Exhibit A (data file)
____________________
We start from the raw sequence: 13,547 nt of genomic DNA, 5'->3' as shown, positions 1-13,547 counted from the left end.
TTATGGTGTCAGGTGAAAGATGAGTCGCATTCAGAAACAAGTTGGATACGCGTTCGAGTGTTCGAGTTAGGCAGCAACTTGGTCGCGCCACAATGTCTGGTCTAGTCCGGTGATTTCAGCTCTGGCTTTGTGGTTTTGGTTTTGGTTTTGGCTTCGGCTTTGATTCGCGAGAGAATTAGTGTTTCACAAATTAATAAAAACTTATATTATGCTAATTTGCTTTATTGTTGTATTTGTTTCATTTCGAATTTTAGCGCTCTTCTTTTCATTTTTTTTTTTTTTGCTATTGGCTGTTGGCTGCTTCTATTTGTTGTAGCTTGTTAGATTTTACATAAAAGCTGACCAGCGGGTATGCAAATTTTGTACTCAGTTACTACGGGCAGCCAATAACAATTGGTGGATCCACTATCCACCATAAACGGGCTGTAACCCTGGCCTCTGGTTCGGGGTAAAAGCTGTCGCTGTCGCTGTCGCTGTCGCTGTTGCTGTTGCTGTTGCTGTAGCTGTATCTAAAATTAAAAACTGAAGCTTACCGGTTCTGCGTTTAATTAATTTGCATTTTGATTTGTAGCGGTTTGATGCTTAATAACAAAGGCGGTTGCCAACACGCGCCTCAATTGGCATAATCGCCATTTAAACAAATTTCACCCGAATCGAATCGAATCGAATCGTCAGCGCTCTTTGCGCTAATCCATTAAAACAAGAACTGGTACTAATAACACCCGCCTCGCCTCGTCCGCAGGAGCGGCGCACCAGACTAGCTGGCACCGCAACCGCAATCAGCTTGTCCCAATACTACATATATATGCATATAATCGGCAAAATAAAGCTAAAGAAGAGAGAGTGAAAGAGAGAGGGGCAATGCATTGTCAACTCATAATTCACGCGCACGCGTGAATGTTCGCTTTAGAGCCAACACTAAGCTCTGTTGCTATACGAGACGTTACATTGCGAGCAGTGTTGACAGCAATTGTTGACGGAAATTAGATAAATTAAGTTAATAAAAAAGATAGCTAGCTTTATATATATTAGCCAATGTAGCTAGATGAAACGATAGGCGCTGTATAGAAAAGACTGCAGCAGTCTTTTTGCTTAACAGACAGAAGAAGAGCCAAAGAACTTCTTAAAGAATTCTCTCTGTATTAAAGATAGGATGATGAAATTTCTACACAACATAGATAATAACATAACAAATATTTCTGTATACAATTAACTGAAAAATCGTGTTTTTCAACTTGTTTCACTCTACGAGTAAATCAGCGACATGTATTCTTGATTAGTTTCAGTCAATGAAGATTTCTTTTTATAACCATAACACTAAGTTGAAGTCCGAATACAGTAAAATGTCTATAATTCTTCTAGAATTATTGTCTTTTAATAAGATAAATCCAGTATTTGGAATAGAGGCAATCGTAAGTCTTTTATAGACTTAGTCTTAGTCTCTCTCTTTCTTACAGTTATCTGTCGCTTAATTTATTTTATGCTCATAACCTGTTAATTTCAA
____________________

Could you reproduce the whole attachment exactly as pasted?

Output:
We start from the raw sequence: 13,547 nt of genomic DNA, 5'->3' as shown, positions 1-13,547 counted from the left end.
TTATGGTGTCAGGTGAAAGATGAGTCGCATTCAGAAACAAGTTGGATACGCGTTCGAGTGTTCGAGTTAGGCAGCAACTTGGTCGCGCCACAATGTCTGGTCTAGTCCGGTGATTTCAGCTCTGGCTTTGTGGTTTTGGTTTTGGTTTTGGCTTCGGCTTTGATTCGCGAGAGAATTAGTGTTTCACAAATTAATAAAAACTTATATTATGCTAATTTGCTTTATTGTTGTATTTGTTTCATTTCGAATTTTAGCGCTCTTCTTTTCATTTTTTTTTTTTTTGCTATTGGCTGTTGGCTGCTTCTATTTGTTGTAGCTTGTTAGATTTTACATAAAAGCTGACCAGCGGGTATGCAAATTTTGTACTCAGTTACTACGGGCAGCCAATAACAATTGGTGGATCCACTATCCACCATAAACGGGCTGTAACCCTGGCCTCTGGTTCGGGGTAAAAGCTGTCGCTGTCGCTGTCGCTGTCGCTGTTGCTGTTGCTGTTGCTGTAGCTGTATCTAAAATTAAAAACTGAAGCTTACCGGTTCTGCGTTTAATTAATTTGCATTTTGATTTGTAGCGGTTTGATGCTTAATAACAAAGGCGGTTGCCAACACGCGCCTCAATTGGCATAATCGCCATTTAAACAAATTTCACCCGAATCGAATCGAATCGAATCGTCAGCGCTCTTTGCGCTAATCCATTAAAACAAGAACTGGTACTAATAACACCCGCCTCGCCTCGTCCGCAGGAGCGGCGCACCAGACTAGCTGGCACCGCAACCGCAATCAGCTTGTCCCAATACTACATATATATGCATATAATCGGCAAAATAAAGCTAAAGAAGAGAGAGTGAAAGAGAGAGGGGCAATGCATTGTCAACTCATAATTCACGCGCACGCGTGAATGTTCGCTTTAGAGCCAACACTAAGCTCTGTTGCTATACGAGACGTTACATTGCGAGCAGTGTTGACAGCAATTGTTGACGGAAATTAGATAAATTAAGTTAATAAAAAAGATAGCTAGCTTTATATATATTAGCCAATGTAGCTAGATGAAACGATAGGCGCTGTATAGAAAAGACTGCAGCAGTCTTTTTGCTTAACAGACAGAAGAAGAGCCAAAGAACTTCTTAAAGAATTCTCTCTGTATTAAAGATAGGATGATGAAATTTCTACACAACATAGATAATAACATAACAAATATTTCTGTATACAATTAACTGAAAAATCGTGTTTTTCAACTTGTTTCACTCTACGAGTAAATCAGCGACATGTATTCTTGATTAGTTTCAGTCAATGAAGATTTCTTTTTATAACCATAACACTAAGTTGAAGTCCGAATACAGTAAAATGTCTATAATTCTTCTAGAATTATTGTCTTTTAATAAGATAAATCCAGTATTTGGAATAGAGGCAATCGTAAGTCTTTTATAGACTTAGTCTTAGTCTCTCTCTTTCTTACAGTTATCTGTCGCTTAATTTATTTTATGCTCATAACCTGTTAATTTCAA